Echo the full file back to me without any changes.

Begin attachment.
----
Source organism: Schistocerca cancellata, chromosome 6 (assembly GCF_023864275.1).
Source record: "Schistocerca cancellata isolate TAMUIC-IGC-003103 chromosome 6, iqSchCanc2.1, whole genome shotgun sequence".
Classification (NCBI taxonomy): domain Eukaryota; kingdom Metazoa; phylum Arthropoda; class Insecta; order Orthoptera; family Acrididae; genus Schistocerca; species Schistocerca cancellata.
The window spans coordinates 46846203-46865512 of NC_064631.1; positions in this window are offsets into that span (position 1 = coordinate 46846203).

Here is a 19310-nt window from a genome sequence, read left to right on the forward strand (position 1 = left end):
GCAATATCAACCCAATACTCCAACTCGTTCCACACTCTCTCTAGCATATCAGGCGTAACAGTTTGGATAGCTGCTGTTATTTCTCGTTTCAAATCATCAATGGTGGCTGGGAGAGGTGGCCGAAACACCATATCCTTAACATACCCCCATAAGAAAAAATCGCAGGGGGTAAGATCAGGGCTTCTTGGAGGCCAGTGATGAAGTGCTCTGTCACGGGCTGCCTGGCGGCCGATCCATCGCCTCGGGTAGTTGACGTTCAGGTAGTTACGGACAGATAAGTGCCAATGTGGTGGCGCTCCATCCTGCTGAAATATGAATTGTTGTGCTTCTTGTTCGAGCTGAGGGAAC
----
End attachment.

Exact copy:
Source organism: Schistocerca cancellata, chromosome 6 (assembly GCF_023864275.1).
Source record: "Schistocerca cancellata isolate TAMUIC-IGC-003103 chromosome 6, iqSchCanc2.1, whole genome shotgun sequence".
Classification (NCBI taxonomy): domain Eukaryota; kingdom Metazoa; phylum Arthropoda; class Insecta; order Orthoptera; family Acrididae; genus Schistocerca; species Schistocerca cancellata.
The window spans coordinates 46846203-46865512 of NC_064631.1; positions in this window are offsets into that span (position 1 = coordinate 46846203).

Here is a 19310-nt window from a genome sequence, read left to right on the forward strand (position 1 = left end):
GCAATATCAACCCAATACTCCAACTCGTTCCACACTCTCTCTAGCATATCAGGCGTAACAGTTTGGATAGCTGCTGTTATTTCTCGTTTCAAATCATCAATGGTGGCTGGGAGAGGTGGCCGAAACACCATATCCTTAACATACCCCCATAAGAAAAAATCGCAGGGGGTAAGATCAGGGCTTCTTGGAGGCCAGTGATGAAGTGCTCTGTCACGGGCTGCCTGGCGGCCGATCCATCGCCTCGGGTAGTTGACGTTCAGGTAGTTACGGACAGATAAGTGCCAATGTGGTGGCGCTCCATCCTGCTGAAATATGAATTGTTGTGCTTCTTGTTCGAGCTGAGGGAAC